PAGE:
For the first time in 23 years, the COE car for a luxury car like a BMW 5 series or Porsche is now cheaper than one for a Toyota.
COE prices in the first tender since tighter loan policies were announced last month saw prices for cars above 1,600c plunge over S$34,000 in the latest COE bidding results released on Wednesday.
The new price? S$58,090, a steep drop from the previous price of S$92,667.
Prices for the Open COE also fell sharply to $65,001, down over S$26,000 from $91,910.
In contrast, COE for cars up to 1,600cc finished at $74,689, just down slightly from the $78,301 before the stricter loan policies and tiered taxation system were announced.
This means that a buyer interested in a standard Toyota model like an Altis is expected to pay a COE of about S$74,000 while another who is keen to buy the latest BMW 5 Series only pays just over $58,000 -- nearly S$16,000 cheaper.
Car trader Elton Lim told Yahoo! Singapore "it's all to do with the newly introduced Additional Registration Fee (ARF) scheme".
In the new tiered scheme which kicked in this month, a car with an Open Market Value (OMV or approximate cost price) of up to $20,000 will be taxed at the current rate of 100 per cent.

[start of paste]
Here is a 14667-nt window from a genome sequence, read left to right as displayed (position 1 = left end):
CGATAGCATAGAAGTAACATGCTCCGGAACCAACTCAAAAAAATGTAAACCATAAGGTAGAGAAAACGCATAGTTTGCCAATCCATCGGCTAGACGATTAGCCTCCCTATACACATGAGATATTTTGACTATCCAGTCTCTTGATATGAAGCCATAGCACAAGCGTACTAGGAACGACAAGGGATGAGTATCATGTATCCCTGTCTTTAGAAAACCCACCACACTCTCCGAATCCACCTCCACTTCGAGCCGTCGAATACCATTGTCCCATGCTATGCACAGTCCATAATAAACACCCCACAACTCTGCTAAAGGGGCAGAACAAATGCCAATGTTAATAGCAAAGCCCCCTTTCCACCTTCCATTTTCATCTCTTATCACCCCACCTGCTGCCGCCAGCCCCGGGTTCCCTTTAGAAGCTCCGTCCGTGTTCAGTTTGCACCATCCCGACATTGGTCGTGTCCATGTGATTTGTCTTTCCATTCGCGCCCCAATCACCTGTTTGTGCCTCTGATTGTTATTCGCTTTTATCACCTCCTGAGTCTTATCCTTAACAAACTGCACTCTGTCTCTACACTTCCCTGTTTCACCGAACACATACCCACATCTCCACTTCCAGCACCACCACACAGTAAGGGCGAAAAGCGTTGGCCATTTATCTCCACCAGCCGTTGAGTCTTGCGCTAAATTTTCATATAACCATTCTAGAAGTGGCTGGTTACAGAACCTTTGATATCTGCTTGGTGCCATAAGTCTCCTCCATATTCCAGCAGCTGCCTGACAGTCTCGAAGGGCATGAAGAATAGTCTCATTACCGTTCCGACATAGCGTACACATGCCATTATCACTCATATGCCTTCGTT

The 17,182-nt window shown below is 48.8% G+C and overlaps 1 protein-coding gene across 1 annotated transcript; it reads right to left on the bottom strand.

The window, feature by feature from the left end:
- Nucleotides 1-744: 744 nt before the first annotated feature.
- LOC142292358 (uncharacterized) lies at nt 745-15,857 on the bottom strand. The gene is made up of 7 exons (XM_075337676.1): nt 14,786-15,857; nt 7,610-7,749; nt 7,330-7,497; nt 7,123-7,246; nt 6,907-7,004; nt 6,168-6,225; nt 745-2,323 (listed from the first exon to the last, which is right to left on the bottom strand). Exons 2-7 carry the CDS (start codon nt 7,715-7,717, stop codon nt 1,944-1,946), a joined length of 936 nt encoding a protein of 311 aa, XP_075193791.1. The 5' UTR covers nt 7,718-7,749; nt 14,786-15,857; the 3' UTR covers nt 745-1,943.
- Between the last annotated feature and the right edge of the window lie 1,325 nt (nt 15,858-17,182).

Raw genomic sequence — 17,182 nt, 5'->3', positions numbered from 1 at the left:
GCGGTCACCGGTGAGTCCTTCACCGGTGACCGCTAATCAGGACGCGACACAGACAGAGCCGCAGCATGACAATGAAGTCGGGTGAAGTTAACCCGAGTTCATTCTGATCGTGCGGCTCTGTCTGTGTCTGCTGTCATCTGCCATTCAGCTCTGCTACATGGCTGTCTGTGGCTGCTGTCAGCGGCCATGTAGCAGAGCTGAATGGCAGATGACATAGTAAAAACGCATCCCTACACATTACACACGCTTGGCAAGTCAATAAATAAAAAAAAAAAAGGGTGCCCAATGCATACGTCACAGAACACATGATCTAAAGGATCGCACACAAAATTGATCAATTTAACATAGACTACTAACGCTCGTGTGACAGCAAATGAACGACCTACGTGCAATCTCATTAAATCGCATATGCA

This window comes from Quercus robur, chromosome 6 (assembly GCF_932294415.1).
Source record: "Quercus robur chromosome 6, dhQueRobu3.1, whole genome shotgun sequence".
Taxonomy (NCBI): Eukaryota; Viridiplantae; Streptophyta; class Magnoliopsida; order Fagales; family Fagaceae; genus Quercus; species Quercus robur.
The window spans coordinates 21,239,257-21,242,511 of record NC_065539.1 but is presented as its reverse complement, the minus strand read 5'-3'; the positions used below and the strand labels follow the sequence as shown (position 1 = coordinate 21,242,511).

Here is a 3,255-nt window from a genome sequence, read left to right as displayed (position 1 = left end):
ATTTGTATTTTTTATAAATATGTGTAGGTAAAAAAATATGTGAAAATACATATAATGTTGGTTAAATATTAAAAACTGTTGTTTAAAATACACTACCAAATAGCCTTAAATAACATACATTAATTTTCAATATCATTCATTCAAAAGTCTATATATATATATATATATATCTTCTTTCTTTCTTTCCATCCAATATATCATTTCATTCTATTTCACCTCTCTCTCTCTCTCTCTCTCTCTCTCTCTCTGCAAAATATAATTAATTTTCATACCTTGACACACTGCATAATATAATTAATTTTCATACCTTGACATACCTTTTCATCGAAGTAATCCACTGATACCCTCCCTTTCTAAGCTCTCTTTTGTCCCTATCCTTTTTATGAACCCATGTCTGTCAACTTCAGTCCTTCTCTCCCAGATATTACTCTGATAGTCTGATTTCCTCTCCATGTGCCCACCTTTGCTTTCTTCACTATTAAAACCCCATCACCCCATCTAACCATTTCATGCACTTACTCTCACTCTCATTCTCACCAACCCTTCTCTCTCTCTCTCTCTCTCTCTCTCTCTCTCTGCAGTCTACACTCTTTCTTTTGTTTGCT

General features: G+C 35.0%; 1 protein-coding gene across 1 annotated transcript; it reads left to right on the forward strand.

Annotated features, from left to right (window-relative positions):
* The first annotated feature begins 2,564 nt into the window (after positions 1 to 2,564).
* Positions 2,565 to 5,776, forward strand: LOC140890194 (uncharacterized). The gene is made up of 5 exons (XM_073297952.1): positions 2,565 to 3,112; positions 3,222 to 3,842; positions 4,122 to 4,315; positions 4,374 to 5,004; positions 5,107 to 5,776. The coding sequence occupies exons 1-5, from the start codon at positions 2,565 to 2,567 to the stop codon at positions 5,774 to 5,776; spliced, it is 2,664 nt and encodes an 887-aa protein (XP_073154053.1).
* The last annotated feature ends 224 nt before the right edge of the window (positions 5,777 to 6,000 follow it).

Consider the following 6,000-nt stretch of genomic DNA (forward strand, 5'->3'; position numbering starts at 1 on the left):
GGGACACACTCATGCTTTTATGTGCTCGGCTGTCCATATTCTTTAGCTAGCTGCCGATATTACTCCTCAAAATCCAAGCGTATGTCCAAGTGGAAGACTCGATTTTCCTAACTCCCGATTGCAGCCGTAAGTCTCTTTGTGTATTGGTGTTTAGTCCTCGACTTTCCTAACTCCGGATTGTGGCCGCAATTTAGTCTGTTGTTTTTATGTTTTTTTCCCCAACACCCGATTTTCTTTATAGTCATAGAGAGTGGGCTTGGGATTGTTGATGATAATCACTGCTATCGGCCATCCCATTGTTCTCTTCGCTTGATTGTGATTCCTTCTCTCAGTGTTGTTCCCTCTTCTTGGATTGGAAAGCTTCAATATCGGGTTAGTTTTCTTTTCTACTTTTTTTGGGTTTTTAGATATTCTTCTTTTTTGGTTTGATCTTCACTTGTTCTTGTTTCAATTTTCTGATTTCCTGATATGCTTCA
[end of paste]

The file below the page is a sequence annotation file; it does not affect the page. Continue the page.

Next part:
After that, cars whose OMV value is S$50,000 and below will be taxed at 140 per cent, while any OMV above $50,000 at 180 per cent.
"Cars that are OMV S$20,000 or more are usually cars that are 1600cc and above. However, it doesn't mean Cat B (cars up to 1,600cc) cars are cheaper, because now their ARF are higher, even though their COE has fallen sharply," he explained.
Earlier in the day, Transport Minister Lui Tuck Yew said the COE market will not undergo any changes "in the near term".
Assuring the many MPs who asked that the COE bidding system be reviewed, Lui said he would study their suggestions and respond at an appropriate time.
He explained that following heavy car loan curbs implemented last month, it would be "best that we let them (COE marker) take time to settle".